Exercise Filter: “A mind that's a-weak and a back that's strong”
July 9, 2019 9:55 PM   Subscribe

I want to do pushups. To do this, besides building up my arms, I also need to strengthen my back and possibly my legs.

About a week ago, I started a minimalist exercise routine. One of my goals is to do push-ups. I can now do only wall push-ups. If I do 20, or don’t start with my arms perpendicular to the wall, or do a push-up on the kitchen counter instead of the wall, it hurts my back.

So then, I thought I would strengthen my back by doing the plank exercise. But I can do that only on my elbows and knees. If I try to extend my legs and put the weight on my toes, my legs give out after a few seconds.

So, should I:
* Do another exercise to strengthen my back? Maybe Supermans? In addition or instead?
* Do the planks on my knees?
* Work up to the regular planks by doing them, progressively, against a wall, counter, chair and floor?
* Something else?

My other exercises are (for now) 10-40 reps total for each of the following:
* dumbbell rows (very low weight)
* jumping jacks
* jumping rope
* the aforementioned wall pushups

I plan to do only one or two exercises in addition to the list immediately above.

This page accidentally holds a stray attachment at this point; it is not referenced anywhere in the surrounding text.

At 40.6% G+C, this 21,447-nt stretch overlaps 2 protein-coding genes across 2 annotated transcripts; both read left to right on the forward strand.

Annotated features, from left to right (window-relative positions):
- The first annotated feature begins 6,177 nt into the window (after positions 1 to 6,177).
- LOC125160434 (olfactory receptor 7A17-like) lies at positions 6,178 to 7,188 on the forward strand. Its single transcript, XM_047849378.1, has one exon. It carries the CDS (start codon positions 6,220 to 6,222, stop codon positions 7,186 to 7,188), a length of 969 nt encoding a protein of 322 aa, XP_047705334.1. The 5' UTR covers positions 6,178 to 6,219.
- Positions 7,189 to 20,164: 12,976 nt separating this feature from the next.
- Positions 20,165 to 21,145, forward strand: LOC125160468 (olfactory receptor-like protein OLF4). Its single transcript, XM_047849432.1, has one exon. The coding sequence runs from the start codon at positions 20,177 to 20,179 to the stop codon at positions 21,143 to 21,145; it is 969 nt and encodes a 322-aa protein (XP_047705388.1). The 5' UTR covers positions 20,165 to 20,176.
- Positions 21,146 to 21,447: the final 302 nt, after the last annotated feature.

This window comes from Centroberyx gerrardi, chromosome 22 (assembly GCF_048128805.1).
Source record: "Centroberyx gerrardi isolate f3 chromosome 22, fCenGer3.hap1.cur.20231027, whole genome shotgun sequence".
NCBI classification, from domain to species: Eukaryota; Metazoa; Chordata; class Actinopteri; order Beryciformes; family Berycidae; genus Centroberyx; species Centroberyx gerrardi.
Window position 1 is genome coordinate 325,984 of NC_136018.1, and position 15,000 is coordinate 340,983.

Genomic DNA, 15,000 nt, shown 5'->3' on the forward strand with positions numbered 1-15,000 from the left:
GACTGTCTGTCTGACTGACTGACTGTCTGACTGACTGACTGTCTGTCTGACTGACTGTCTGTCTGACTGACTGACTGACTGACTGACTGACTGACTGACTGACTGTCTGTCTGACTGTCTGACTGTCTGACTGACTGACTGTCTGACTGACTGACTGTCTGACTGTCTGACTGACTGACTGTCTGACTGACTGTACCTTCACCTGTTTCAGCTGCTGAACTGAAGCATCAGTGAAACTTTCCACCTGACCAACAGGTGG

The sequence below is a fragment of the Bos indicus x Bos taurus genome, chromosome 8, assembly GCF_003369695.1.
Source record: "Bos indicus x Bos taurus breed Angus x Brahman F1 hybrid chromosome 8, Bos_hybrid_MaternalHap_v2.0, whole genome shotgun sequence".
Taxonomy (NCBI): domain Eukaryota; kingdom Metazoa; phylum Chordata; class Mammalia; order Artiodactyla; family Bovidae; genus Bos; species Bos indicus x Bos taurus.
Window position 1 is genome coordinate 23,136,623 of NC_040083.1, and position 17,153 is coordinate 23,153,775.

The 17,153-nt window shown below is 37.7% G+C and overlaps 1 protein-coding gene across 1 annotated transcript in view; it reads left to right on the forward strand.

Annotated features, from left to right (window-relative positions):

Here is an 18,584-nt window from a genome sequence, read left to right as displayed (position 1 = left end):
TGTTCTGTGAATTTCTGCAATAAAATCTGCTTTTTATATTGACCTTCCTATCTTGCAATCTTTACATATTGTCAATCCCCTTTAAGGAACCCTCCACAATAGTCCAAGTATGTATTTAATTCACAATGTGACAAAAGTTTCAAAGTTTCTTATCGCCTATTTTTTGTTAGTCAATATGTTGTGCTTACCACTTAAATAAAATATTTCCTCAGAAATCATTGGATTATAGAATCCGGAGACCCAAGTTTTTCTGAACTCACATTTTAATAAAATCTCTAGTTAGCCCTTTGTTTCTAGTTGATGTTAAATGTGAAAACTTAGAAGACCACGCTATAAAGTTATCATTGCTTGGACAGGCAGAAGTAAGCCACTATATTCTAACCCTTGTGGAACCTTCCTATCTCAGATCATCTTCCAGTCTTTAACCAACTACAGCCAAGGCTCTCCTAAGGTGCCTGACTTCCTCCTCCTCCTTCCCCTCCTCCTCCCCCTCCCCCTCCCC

I also sometimes walk about a mile, carrying a low weight in each hand.

Other possibly relevant info about me:
* Female
* 56 years old
* 67 inches tall, 165 pounds
* Fairly sedentary
posted by NotLost to Health & Fitness (10 answers total) 16 users marked this as a favorite
I’d keep doing the wall pushups for a while longer. I did some PT for my shoulder a bit ago and did very low weights for a long time. My PT person started me on wall pushups and had me do them for quite a while before going to counter pushups. I think it was maybe 2 months. Hang in there!
posted by kerf at 10:47 PM on July 9 [1 favorite]

A push up is essentially a plank in motion, so I don't think you'll necessarily resolve the back pain during push ups by adding in planks.

Instead of doing push ups, you could do dumbbell bench press. The linked example shows the exercise on a bench, but you can do it lying flat on the floor with your legs extended (or bent, if that feels better - see also barbell floor press).